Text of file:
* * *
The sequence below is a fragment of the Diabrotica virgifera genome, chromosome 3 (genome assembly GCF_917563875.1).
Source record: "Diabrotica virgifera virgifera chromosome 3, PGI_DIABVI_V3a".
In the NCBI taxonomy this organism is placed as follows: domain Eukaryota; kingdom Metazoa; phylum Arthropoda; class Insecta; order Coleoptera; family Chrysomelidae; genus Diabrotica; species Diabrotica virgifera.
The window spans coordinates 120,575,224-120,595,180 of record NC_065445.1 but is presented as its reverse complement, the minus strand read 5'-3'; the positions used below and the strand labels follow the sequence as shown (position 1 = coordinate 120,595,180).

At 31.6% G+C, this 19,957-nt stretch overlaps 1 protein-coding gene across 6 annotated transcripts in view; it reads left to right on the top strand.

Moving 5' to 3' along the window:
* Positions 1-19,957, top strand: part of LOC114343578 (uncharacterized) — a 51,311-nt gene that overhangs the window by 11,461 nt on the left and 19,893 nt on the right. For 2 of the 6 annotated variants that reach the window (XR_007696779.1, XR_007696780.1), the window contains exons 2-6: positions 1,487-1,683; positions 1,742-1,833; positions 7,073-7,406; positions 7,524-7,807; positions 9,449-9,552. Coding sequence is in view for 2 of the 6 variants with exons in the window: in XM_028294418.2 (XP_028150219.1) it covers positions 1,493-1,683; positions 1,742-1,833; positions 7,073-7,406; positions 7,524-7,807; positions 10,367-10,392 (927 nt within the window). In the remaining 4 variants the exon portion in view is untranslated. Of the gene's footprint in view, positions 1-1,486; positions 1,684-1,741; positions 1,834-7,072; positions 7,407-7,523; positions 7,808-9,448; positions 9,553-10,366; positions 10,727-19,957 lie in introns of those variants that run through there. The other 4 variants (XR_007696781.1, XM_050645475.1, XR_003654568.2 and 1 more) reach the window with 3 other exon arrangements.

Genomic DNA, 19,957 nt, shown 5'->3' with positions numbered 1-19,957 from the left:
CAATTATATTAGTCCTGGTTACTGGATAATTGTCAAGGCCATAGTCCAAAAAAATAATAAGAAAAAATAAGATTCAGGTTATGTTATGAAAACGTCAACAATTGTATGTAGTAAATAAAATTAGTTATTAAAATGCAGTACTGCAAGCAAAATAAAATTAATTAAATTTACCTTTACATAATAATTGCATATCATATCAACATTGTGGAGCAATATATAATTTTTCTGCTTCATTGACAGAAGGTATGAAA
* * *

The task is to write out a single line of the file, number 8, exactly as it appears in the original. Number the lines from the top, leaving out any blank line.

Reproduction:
Genomic DNA, 19,957 nt, shown 5'->3' with positions numbered 1-19,957 from the left: